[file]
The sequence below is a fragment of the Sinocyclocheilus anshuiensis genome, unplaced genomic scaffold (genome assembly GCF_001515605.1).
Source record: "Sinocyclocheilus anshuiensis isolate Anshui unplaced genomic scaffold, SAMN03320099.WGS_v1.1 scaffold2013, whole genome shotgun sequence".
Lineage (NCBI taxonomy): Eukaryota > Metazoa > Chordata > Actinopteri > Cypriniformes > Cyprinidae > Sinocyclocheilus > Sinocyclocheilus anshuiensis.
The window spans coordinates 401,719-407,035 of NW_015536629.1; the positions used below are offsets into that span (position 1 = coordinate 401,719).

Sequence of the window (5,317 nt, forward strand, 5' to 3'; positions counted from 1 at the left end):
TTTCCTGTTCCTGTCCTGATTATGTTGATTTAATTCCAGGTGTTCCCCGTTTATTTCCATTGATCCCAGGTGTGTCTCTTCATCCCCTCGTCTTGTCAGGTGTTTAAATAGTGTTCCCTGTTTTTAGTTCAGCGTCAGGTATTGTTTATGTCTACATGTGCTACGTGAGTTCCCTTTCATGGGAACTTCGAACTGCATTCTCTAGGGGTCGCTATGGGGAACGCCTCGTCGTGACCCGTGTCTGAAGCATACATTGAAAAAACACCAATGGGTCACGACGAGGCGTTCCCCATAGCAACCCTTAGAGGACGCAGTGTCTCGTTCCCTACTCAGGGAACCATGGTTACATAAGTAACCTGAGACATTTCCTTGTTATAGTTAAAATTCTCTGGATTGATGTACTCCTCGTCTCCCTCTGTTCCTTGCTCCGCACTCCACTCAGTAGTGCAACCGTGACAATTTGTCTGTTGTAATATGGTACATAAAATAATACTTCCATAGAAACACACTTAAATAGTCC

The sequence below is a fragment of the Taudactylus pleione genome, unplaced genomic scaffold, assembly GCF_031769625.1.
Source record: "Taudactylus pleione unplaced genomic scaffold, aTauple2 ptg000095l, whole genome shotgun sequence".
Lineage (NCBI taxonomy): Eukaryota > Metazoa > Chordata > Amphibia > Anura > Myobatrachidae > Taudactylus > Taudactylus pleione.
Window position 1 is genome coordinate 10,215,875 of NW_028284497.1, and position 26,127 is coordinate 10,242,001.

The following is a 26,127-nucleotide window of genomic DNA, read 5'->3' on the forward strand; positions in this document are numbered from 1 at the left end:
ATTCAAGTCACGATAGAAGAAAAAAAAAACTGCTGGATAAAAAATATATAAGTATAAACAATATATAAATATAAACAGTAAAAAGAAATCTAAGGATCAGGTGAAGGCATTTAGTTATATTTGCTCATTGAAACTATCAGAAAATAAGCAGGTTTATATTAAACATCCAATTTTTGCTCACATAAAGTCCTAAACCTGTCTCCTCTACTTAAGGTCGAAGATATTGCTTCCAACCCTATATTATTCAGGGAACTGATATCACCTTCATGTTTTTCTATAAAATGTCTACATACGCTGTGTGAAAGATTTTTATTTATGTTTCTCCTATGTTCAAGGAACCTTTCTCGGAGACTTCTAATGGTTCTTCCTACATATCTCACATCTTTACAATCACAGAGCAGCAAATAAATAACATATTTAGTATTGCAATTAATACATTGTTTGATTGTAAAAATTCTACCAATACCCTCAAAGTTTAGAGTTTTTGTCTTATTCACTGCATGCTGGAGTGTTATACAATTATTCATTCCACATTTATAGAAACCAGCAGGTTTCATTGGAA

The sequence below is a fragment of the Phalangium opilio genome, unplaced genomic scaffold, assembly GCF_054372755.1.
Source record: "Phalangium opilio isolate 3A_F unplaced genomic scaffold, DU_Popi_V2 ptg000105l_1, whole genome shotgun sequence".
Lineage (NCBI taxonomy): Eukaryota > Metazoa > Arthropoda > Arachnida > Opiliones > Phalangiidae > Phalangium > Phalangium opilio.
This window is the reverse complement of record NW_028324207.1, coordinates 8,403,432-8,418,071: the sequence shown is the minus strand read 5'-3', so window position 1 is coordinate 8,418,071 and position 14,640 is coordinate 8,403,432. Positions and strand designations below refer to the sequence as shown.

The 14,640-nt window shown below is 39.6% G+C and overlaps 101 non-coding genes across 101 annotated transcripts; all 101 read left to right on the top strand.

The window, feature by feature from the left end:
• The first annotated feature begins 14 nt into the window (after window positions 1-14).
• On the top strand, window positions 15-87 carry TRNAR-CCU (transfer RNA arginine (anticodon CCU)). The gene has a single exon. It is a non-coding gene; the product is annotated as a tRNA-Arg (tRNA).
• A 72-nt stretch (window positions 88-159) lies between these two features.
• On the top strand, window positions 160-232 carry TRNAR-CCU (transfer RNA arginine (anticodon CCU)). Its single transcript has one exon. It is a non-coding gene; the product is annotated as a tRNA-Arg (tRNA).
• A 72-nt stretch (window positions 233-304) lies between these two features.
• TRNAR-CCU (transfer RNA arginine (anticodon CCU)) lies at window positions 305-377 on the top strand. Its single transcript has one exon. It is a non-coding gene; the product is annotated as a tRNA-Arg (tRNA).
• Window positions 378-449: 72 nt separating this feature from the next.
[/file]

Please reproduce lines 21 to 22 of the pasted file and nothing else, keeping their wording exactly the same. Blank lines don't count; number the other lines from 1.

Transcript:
• A 72-nt stretch (window positions 88-159) lies between these two features.
• On the top strand, window positions 160-232 carry TRNAR-CCU (transfer RNA arginine (anticodon CCU)). Its single transcript has one exon. It is a non-coding gene; the product is annotated as a tRNA-Arg (tRNA).